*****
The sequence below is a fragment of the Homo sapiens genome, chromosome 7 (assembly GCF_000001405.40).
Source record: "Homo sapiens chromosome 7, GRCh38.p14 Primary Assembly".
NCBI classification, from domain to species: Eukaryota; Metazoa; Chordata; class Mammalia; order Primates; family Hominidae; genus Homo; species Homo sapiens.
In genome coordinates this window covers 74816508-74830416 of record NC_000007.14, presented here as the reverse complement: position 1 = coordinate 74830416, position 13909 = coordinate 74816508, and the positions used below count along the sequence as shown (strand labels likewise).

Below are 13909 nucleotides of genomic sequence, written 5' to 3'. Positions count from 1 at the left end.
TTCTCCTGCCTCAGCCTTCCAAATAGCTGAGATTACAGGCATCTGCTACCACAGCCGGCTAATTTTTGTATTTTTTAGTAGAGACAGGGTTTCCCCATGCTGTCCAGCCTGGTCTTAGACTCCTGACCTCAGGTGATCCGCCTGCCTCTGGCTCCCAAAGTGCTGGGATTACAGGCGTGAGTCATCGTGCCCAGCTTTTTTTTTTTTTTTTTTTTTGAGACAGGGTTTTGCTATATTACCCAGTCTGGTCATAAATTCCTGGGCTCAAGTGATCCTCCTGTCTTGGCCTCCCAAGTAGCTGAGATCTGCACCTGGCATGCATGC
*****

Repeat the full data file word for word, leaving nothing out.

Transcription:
The sequence below is a fragment of the Homo sapiens genome, chromosome 7 (assembly GCF_000001405.40).
Source record: "Homo sapiens chromosome 7, GRCh38.p14 Primary Assembly".
NCBI classification, from domain to species: Eukaryota; Metazoa; Chordata; class Mammalia; order Primates; family Hominidae; genus Homo; species Homo sapiens.
In genome coordinates this window covers 74816508-74830416 of record NC_000007.14, presented here as the reverse complement: position 1 = coordinate 74830416, position 13909 = coordinate 74816508, and the positions used below count along the sequence as shown (strand labels likewise).

Below are 13909 nucleotides of genomic sequence, written 5' to 3'. Positions count from 1 at the left end.
TTCTCCTGCCTCAGCCTTCCAAATAGCTGAGATTACAGGCATCTGCTACCACAGCCGGCTAATTTTTGTATTTTTTAGTAGAGACAGGGTTTCCCCATGCTGTCCAGCCTGGTCTTAGACTCCTGACCTCAGGTGATCCGCCTGCCTCTGGCTCCCAAAGTGCTGGGATTACAGGCGTGAGTCATCGTGCCCAGCTTTTTTTTTTTTTTTTTTTTTGAGACAGGGTTTTGCTATATTACCCAGTCTGGTCATAAATTCCTGGGCTCAAGTGATCCTCCTGTCTTGGCCTCCCAAGTAGCTGAGATCTGCACCTGGCATGCATGC